Holy Communion

Rite and Vessels

The form of communion vessels reveals something of our ritual practice.  Conversely, change in the way we receive communion necessitates change in the kind of vessels we use.  The small chalice and paten used so frequently over recent centuries are designed exclusively for the priest’s communion.  Early communion vessels give us a glimpse of a differently organised communion rite in which everyone drank from a common cup and received part of the broken bread. These vessels carry a different understanding and liturgical theology. Continue reading “Holy Communion”

An Unexpected Heritage Treasure: The Chasuble

My PhD research project at the University of Canberra, Treasured Threads: Ecclesiastical Textiles as Living Heritage of the Catholic Church in Australia (2019), grew out of my BA (Hons) dissertation which was inspired by three fragments of historical ecclesiastical embroidery salvaged from old, worn and damaged vestments made obsolete following the reforms of the Second Vatican Council.  Vatican II reduced the number and type of ecclesiastical garments worn by clerics and simplified vestment design.  As a result, a large amount of ecclesiastical textile heritage was removed from service.  Visiting heritage textile collections and speaking with custodians has uncovered a diverse and unexpected web of community and personal significance and values that connect this living textile heritage to a broader web of local, national and international history and ongoing cultural life. Continue reading “An Unexpected Heritage Treasure: The Chasuble”

Glass and St Bede’s

In the same way that churches have been built by Christians for two millennia, the small stone church in the Sydney suburb of Pyrmont, dedicated to St Bede the Venerable, was built by the hands of its parishioners. Much of the sandstone used to build the early buildings of Sydney was quarried in Pyrmont, the same stone that the parishioners cut from the site, shaped and laid to build St Bede’s. They completed the building in 1867 providing for a congregation of about 120 to gather for Mass. Continue reading “Glass and St Bede’s”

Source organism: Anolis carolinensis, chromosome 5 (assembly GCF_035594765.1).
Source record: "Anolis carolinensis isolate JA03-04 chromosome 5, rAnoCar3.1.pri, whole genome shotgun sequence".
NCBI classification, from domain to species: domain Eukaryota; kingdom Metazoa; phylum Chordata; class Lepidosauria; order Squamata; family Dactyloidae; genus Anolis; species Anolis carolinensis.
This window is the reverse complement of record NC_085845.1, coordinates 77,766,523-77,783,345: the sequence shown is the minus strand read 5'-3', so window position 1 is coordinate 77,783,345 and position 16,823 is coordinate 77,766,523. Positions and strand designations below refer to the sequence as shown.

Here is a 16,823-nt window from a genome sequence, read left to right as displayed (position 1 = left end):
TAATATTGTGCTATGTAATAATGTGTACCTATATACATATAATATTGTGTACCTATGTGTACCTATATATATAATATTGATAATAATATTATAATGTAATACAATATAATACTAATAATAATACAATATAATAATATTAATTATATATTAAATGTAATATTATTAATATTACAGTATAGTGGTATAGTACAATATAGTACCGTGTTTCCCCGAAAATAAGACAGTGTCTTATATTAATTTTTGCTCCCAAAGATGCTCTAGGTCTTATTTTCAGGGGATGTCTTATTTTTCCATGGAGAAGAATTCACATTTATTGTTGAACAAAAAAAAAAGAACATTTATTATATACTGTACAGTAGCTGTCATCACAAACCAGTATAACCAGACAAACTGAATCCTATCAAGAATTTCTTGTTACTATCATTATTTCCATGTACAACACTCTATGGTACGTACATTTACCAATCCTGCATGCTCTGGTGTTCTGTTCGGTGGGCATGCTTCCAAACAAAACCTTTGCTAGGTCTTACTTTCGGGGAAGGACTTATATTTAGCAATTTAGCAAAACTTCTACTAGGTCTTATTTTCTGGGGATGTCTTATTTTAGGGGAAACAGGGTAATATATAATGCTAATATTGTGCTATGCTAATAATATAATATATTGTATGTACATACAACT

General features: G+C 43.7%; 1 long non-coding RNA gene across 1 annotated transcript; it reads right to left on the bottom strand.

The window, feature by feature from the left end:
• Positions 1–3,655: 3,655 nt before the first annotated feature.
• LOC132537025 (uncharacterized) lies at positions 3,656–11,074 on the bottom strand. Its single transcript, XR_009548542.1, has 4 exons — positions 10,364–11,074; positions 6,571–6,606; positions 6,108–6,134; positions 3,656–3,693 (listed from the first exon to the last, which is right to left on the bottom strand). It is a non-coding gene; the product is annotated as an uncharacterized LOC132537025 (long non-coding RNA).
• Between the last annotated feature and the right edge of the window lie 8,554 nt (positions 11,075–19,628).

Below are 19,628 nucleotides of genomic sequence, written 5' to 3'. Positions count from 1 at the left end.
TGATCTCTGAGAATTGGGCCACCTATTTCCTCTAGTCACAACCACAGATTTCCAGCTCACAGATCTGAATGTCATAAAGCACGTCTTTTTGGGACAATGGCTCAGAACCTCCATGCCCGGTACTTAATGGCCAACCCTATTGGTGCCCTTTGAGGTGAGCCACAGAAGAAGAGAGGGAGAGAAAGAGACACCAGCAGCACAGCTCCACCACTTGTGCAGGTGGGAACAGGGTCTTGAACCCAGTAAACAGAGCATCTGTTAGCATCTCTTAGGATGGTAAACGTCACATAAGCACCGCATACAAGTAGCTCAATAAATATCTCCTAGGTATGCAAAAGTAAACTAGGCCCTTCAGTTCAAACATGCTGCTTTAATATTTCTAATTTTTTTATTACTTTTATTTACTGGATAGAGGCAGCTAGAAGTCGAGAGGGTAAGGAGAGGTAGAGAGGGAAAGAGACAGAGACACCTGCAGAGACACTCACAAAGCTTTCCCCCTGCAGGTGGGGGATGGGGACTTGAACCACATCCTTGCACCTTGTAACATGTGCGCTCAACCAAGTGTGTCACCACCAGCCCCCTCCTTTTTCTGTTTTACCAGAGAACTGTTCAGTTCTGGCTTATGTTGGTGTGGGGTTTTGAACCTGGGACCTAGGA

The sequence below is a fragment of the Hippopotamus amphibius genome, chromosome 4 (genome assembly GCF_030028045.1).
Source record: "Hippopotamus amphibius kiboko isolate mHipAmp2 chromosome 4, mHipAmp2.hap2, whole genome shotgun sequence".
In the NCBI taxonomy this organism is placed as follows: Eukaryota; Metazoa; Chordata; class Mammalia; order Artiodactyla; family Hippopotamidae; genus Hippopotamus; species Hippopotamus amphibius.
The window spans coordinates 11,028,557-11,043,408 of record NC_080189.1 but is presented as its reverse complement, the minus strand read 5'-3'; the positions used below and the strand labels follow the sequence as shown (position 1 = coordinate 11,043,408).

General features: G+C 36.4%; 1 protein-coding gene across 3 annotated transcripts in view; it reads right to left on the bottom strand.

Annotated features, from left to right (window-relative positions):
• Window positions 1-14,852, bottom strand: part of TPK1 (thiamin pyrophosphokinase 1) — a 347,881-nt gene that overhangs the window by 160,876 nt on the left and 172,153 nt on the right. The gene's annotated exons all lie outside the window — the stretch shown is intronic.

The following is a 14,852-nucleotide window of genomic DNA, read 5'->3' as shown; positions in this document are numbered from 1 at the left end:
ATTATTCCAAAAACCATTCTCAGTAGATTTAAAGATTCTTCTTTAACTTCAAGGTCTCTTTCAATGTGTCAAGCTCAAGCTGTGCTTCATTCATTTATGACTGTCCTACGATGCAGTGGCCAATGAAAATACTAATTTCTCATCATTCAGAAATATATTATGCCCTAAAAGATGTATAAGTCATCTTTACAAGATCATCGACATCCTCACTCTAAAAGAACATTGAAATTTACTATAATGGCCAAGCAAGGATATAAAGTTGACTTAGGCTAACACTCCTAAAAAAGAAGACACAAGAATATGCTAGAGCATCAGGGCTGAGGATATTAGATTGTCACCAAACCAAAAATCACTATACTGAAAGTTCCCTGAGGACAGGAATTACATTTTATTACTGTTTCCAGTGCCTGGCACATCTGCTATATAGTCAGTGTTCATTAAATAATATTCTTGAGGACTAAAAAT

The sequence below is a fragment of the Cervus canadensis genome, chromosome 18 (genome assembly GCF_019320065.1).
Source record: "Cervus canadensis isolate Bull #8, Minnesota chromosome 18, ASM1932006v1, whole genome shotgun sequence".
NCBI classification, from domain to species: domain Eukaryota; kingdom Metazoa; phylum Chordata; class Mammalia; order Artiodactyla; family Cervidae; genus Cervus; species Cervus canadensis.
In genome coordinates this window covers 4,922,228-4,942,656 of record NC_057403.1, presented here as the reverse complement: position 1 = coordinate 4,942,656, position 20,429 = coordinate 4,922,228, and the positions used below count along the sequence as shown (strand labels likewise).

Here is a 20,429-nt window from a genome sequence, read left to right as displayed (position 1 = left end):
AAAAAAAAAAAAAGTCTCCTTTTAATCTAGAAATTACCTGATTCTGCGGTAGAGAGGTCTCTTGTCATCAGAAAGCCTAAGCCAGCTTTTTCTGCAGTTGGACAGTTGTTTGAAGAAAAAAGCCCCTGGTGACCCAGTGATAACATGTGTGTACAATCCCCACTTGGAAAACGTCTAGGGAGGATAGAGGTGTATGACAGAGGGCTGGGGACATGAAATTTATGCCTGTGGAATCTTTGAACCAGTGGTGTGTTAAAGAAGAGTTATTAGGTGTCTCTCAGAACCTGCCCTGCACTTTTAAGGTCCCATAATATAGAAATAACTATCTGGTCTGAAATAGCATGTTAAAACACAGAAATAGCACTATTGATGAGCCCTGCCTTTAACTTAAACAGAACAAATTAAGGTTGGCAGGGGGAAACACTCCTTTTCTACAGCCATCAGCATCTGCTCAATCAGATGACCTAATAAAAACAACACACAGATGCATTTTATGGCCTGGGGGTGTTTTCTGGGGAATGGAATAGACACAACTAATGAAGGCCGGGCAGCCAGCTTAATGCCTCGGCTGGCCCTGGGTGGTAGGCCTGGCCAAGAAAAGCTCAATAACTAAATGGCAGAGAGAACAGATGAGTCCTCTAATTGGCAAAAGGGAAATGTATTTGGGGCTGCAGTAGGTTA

Flynn Silver Communion Vessels

St Francis’ Church, Lonsdsale St, Melbourne

In 1978, the two brothers, Dan Flynn BArch and John Flynn BSc, followed their father, also Dan Flynn, as silversmiths in a family business based in Kyneton, central Victoria.  Their extensive array of ecclesiastical work began in 1947 when their father designed a chalice for his brother Leo, a Jesuit, to use at his ordination. Continue reading “Flynn Silver Communion Vessels”

Ernst Fries (1934-2020)

Victorian sculptor Ernst Fries is known for his monumental works in stainless steel and granite, glass and concrete.  He was born in Würzburg, Germany, and after a difficult childhood during World War II, studied gold and silver-smithing in Switzerland.  He came to Australia in 1959.  He settled in the Yarra Valley in 1986 where the landscape inspired him to explore themes of rebirth and new life in the elegant clean lines of his modern sculpture.  With work in gallery collections in Australia and overseas, he has received many commissions for public sculpture, for example, in 2013, the glass and concrete panels of the Yarra Glen Black Saturday Memorial. Continue reading “Ernst Fries (1934-2020)”

Commissioning A Liturgical Artist

The Cathedral of St Stephen in Brisbane holds the best collection of the work of Australian sculptor, John Elliott (1943-2016).  Nowhere else are there three major works together.  The cathedral has the shrine of Virgin Mary, the altar crucifix and the diocesan shrine of patron St Mary MacKillop.  John Elliott was born in Canterbury, England, studied at the Royal College of Art in London, and migrated to Australia in 1970.  He taught sculpture at the Queensland College of Art. Continue reading “Commissioning A Liturgical Artist”

Pauline Clayton Sculptor (10 July 1944 — 3 October 2012)

Pauline Clayton worked as a sculptor in Melbourne and her works are featured in various institutions, including St Francis’ Church, Lonsdale Street, and schools, including Catholic Ladies College, Eltham. In addition to juggling the responsibilities of marriage, helping to raise three children and teaching, Pauline undertook art classes at the Royal Melbourne Institute of Technology (RMIT) and taught art and sculpture in secondary schools, including Geoghegan College, Broadmeadows and Genazzano fcj College, Kew, VIC. Continue reading “Pauline Clayton Sculptor (10 July 1944 — 3 October 2012)”